Over the weekend, Margaret Sullivan spoke up in defense of comments, reacting to NPR’s recent decision to do away with them. She wrote that she finds this form of discourse more varied than Twitter and Facebook, and reads comments both on her articles and others of interest. She also cited a recent speech made by Texas Tribune chief audience officer Amanda Zamora.
The first part of the headline for Sullivan’s latest Washington Post column—“Everyone Seems to Hate Online Reader Comments”—is misleading. In fact, a lot of people love them. For proof of that, one need look no further than the bottom of Sullivan’s Sept. 4 article where, at the time of writing, more than 1,270 responses have been logged. From far and wide:
Robert from Melbourne Australia: Marg, I have to say that I absolutely love the way that you do things at the WaPo. Some of the comments made are pretty direct (I have been responsible for some like that too) but it gives people a real chance to ‘let off a bit of steam’. And it hasn’t brought the country down. What you have going for you there at WaPo is ABSOLUTELY FANTASTIC!!! It ain’t broke so please don’t fix it.
MabelDodge: Apropos of Ms. Sullivan’s comment on her experiment [at the Buffalo News] with signed comments: Sixty years ago when I was a student at Antioch College there was a clothes line strung from one end of the Main Building’s central hallway to the other end. Large pieces of paper, dark pens, and clothes pins were available so we could write and post anything we wanted to say on the clothes line. We were expected to respect only two rules: what we wrote was to be an “informed opinion” and we had to sign our names. The clothes line made for interesting reading. Fast forward to 20 years ago when I worked for Williams College and was disturbed by many of the distasteful and mean spirited messages that were chalked on the college’s sidewalks. When I, in naivete, suggested that we ask our students to sign their names to what they chalked, others – younger than I – were horrified that anyone could suggest asking people to give up their anonymity. Too bad, one’s signature does seem to assure better writing and reading.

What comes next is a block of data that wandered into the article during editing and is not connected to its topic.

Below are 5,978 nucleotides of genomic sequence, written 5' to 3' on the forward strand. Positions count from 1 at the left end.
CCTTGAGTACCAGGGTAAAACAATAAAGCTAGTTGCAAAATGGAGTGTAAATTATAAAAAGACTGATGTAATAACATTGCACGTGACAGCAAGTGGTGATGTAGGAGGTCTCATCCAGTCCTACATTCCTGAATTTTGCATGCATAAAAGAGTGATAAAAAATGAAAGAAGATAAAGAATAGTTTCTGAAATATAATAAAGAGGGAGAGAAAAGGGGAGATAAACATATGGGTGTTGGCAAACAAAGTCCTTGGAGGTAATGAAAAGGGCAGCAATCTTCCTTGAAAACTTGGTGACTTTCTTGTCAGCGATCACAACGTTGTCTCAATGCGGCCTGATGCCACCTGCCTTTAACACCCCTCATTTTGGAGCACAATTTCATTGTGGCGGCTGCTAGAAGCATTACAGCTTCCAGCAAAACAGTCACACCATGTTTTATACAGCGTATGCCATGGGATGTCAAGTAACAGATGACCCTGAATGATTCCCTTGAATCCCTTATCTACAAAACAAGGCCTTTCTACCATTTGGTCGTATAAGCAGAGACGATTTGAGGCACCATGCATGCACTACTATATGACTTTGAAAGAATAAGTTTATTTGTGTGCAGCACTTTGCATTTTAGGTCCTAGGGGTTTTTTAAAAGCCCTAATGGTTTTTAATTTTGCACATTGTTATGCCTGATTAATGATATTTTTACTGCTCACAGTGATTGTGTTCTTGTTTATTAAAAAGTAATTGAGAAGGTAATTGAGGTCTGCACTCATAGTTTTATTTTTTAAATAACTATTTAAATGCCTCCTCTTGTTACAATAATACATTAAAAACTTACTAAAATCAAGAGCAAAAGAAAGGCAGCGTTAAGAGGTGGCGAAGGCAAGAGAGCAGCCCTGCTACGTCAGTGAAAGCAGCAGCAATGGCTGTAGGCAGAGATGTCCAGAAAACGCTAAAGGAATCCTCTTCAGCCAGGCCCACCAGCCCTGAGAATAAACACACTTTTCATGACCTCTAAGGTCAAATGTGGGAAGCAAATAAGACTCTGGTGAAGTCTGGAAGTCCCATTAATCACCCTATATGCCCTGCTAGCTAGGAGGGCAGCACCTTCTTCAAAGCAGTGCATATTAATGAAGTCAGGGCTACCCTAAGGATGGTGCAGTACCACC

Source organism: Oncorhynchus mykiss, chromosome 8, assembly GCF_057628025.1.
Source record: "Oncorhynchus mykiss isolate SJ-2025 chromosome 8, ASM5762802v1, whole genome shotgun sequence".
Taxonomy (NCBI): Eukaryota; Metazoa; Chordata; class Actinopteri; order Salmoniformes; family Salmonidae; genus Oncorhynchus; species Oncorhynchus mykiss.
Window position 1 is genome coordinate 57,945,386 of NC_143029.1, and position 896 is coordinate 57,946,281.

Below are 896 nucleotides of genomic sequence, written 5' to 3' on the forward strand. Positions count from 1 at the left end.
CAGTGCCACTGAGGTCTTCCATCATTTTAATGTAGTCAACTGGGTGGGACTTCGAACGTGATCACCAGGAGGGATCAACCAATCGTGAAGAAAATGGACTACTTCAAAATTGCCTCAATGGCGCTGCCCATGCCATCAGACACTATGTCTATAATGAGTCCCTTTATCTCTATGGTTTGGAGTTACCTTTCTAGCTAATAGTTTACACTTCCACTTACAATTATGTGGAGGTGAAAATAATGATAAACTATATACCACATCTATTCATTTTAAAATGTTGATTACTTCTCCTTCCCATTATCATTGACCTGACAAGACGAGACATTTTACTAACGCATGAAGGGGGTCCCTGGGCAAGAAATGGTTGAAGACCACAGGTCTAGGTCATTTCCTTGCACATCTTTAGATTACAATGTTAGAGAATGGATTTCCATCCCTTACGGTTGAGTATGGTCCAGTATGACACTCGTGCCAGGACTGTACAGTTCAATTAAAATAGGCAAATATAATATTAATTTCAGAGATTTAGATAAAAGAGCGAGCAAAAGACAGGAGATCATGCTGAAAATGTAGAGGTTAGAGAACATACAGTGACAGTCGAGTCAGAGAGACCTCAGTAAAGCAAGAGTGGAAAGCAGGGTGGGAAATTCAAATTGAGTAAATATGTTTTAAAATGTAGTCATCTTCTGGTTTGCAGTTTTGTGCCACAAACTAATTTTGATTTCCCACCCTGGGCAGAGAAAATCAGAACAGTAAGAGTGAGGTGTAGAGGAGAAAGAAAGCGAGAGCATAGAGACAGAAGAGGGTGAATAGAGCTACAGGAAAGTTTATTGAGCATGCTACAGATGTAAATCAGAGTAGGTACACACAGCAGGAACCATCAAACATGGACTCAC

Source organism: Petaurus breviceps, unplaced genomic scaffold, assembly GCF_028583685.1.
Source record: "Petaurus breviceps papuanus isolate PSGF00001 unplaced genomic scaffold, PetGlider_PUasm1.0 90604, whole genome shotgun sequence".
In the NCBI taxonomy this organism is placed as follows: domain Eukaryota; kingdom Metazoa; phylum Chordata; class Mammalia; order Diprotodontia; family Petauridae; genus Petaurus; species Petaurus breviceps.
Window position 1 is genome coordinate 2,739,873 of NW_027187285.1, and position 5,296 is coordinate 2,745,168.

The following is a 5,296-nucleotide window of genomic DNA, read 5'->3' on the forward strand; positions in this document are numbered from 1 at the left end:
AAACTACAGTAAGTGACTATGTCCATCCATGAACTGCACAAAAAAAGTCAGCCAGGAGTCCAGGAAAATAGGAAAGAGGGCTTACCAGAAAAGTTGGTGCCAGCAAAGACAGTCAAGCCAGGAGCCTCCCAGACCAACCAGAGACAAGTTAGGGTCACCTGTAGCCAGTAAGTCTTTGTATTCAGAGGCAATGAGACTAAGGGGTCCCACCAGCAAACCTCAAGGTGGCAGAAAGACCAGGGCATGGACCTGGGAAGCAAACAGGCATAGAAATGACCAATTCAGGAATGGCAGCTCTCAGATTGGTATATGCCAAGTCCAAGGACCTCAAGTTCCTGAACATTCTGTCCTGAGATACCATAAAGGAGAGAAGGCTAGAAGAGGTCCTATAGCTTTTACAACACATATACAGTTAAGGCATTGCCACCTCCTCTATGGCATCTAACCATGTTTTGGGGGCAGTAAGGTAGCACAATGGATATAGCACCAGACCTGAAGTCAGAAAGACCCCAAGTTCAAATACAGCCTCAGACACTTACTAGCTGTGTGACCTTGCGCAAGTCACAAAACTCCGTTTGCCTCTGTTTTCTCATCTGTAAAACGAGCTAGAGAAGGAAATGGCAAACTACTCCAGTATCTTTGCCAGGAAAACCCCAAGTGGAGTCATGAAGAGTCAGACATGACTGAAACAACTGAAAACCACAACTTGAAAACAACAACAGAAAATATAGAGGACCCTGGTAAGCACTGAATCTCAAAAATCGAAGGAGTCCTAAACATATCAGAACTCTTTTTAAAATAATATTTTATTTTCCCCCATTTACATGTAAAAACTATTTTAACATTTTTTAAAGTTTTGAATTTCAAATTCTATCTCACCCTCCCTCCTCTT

Roblimo: I was an early and long-time editor of the infamous Slashdot website, which helped turn news from a monologue into a dialogue. I’m a pretty fair reporter and writer, but I’ve never believed I was notably smarter than the average reader, and readers often know more than I do about a particular subject. I was even (BOAST ALERT) called the founder of citizen journalism by a few journo profs.
guybaehr: Without comments there is much less of a reason to subscribe to digital news media. As a former newspaper reporter, I know that the traditional one-sided conversation from all-knowing journalists is convenient and comfortable for the journalists. Letting readers talk back, especially when they add useful information, point out significant omissions or call out conscious or unconscious bias, can be uncomfortable. Your editor might read some of them. At the same time, one can take it constructively, using tips and suggestions and even critical comments to make your future reporting stronger and deeper, which should be the goal. Personally, I find the moderated comments at the New York Times more useful than the free-for-all at the Washington Post, but both systems have value.
In the Sullivan comments thread, there are also many people who mention the difference between the moderated approach favored by The New York Times vs. the more open system of the Washington Post and, formerly, NPR. Let’s hope others at the Post besides Sullivan read these comments as well; there are a number of good suggestions from readers on how to tweak the paper’s commenting system.